Technology marched on. Publishers like Paradox Interactive soon provided annotated or narrated tutorial scenarios explaining the basics of the game. However, they always admonished players that tutorials were no substitutes for using the manual. Another venue opened up when gamers started posting “Let’s Play” videos on YouTube. These videos could be helpful but were dependent on the acumen of the poster. Narrations starting with “I haven’t played this game much” raise red flags about the exercise as a tool to learn the game. Lately, publishers have sponsored Twitch shows that demonstrate a game. The interplay between the moderator and the audience often offers insight but, again, may not be as thorough as a good manual. The tutorials in DC: Operation Barbarossa are built-in videos while clicking on the tutorial for Tigers on the Hunt sends gamers directly to YouTube for developer-created videos. As laudable as these features are, the developers also provide good manuals.

Lately, a disturbing phenomenon has appeared: complex games with no manuals at all. Tindalos Interactive’s Battlefleet Gothic: Armada has no manual, just a sparse annotated tutorial campaign. Surprisingly, Paradox Interactive, publisher of fine manuals and errata, has released Stellaris without a manual and an even more terse tutorial campaign. Questions have been raised on forums and discussion boards and the answers seem to be “Play is intuitive” or “The tips and tool tips are enough” or “Here’s a YouTube link.”

Let’s look at the underlying assumptions of the answers. Gamers are supposed to start play at a very crowded screen with instructions to right click a point and follow a bouncing arrow on a control panel without knowing specific alternatives. What do the rest of those controls mean? Players will be told in good time – hopefully. Once they begin play, they’ll learn quickly.  Laconic tips and tooltips will explain all – eventually. The “Let’s Play” video poster will cover everything – as soon as they learn the game themselves. Meanwhile, confused players jump from boards to forums to wikis.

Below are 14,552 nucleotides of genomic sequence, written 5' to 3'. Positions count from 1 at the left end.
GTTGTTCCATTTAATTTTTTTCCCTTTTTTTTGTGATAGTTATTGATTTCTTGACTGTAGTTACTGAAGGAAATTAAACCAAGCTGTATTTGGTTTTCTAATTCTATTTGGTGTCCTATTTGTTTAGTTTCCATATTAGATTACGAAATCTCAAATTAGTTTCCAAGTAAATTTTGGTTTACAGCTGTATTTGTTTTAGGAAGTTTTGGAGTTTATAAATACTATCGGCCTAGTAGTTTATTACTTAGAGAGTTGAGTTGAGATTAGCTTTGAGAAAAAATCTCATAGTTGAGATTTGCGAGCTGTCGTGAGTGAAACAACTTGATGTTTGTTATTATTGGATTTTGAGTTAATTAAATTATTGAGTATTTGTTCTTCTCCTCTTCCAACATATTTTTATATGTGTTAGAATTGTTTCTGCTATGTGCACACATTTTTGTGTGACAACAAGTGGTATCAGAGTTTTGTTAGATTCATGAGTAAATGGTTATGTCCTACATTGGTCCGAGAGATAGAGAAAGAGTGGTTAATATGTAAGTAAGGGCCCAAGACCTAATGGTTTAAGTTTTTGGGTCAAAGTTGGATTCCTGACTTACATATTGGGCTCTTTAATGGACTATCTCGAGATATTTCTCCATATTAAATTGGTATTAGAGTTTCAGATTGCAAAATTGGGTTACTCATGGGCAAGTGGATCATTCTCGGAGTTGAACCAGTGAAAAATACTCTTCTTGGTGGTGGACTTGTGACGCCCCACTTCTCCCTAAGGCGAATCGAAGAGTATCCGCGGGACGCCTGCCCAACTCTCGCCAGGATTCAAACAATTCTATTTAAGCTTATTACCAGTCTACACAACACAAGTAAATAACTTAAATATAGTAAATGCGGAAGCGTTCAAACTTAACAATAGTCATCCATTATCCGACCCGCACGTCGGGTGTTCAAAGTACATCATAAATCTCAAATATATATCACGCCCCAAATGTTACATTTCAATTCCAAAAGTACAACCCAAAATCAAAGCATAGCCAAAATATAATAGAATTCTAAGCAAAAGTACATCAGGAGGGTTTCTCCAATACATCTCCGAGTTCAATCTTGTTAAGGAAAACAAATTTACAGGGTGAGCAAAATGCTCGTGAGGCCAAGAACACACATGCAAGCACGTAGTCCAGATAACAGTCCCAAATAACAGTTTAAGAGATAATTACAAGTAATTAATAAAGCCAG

This system – if this approach merits the term – seems like a recipe for frustration. Players blindly following what amounts to clues without access to a more comprehensive resource. Players spending time jumping around the Internet hoping for authoritative answers. Players losing battles because they can’t find the right button or can’t understand what functions do. All these troubles will lead some, probably many, players to shelve the game. We hear so much about user friendliness; some developers seem tone deaf.

Not writing manuals will save money; people who can write manuals deserve to be paid well. However, a literate audience deserves documentation that brings all the components of a game together in one place. Have gamers become so audio-visual dependent that the written word is superfluous? Such a situation must not be the case. Hopefully, the examples cited above represent a flash in the pan. Otherwise, frustration will be a constant companion to us all.

About the Author

Jim Cobb has been playing board wargames since 1961 and computer wargames since 1982. He has been writing incessantly since 1993 to keep his mind off the drivel he dealt with as a bureaucrat. He has published in Wargamers Monthly, Computer Gaming World, Computer Games Magazine, Computer Games Online, CombatSim, Armchair General, Subsim, Strategyzone Online. He was adjunct faculty at Cardinal Stritch University for fifteen years.